Volkswagen pumps €20m into Sustainability Council and low-carbon aspirations

Volkswagen has this week continued its brand rebuilding process in the wake of dieselgate, by announcing a new €20m fund to finance projects related to lowering carbon emissions a meeting emissions regulations post-2025.

The company’s recently established Sustainability Council elected founding director of the UN Global Compact Georg Kell to act as chair as Volskwagen set its agenda for future planning related to emissions reductions at the Council’s inaugural meeting on Monday (24 October).

Volkswagen has pledged €20m to the Council to meet vehicle regulations set to come into force after 2025, with immediate projects set to be established as early as 2017. The Council will also aid the company’s “transformation from car manufacturer to mobility services provider.”

“In today´s inaugural meeting we have already experienced a very intense and open discussion,” the Council’s chair Georg Kell said. “We are fully aware of the large transformation that lays ahead Volkswagen Group. We were invited to be part of this journey and are very much looking forward on being actively involved in the development of this journey.”

The Council, which was appointed at the end of September this year, will place an emphasis on Volkswagen’s ongoing portfolio production, which is now placing a greater emphasis on electric vehicles (EV).

The company previously announced it will focus future production on EV portfolios, which will see 20 different models released across its VW, Audi and Porsche divisions by 2020; but only after the “very last vehicle” from the dieselgate scandal has been recalled and fixed.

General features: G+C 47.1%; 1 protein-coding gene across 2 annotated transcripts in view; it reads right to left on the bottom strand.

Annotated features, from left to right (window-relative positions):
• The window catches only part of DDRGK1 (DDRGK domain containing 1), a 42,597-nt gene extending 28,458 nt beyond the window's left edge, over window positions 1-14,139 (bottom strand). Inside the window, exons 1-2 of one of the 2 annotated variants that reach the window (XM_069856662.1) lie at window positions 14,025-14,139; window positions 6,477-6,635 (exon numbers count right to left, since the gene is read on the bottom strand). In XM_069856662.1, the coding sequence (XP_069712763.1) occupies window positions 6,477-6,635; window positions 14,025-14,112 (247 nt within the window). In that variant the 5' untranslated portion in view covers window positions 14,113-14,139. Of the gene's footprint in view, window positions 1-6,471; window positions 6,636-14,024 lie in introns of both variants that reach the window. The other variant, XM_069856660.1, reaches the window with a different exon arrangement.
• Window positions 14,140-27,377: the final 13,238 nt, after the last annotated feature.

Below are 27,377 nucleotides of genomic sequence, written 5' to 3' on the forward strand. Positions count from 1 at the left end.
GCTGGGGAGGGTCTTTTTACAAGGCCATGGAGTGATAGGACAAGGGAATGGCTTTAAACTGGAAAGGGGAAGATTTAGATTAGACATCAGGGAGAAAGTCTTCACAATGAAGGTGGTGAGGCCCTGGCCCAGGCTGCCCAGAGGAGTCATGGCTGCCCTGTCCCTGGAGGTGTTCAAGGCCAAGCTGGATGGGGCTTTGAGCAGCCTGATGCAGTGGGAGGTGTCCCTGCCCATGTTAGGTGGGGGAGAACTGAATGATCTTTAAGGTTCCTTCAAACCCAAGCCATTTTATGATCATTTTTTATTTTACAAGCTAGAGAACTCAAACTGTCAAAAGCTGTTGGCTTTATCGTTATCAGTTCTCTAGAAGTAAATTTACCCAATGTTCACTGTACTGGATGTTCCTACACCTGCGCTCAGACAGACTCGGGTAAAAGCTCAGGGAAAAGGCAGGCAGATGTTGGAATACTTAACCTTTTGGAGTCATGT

Compensation payday

Despite Volkswagen baulking on European compensation over the scandal, a US judge has today (26 October) approved a record $14.7bn settlement, which will see the company spend up to $10bn on owner compensation and buybacks in the US.

It has been suggested that Volkswagen’s rigging on emissions tests across 11 million cars caused nearly one million tonnes of air pollution annually. In acknowledgement of this, the company has agreed to pay $4.7bn towards US-based programmes aimed at offsetting emissions and producing cleaner vehicles.

A year prior to the scandal – which led to the resignation of chief executive Martin Winterkorn – Volkswagen was revealing good progress towards its plan to become “the world’s most sustainable automobile company”. The company will hope that the launch of a the financially-back Sustainability Council will enable it to go back to this original plan.

Tales from the tailpipe

Volkswagen’s misdemeanours in relation to emissions has added extra scrutiny on the transport sector, which is seemingly lobbying to ease regulations and soften emissions standards.

Earlier this week, it was revealed that new European cars with petrol engines will be allowed to overshoot a limit on toxic particulates emissions by 50% under a draft EU regulation backed by the UK and most other EU states.

The UK’s involvement goes against recent claims by the Government that it is “leading the push” for greater emissions testing in diesel cars. Although this claim has been branded as “misleading”, after a Department for Transport (DfT) investigation revealed that some vehicles are still producing up to 12 times the EU maximum limit for road-tested emissions.

Matt Mace

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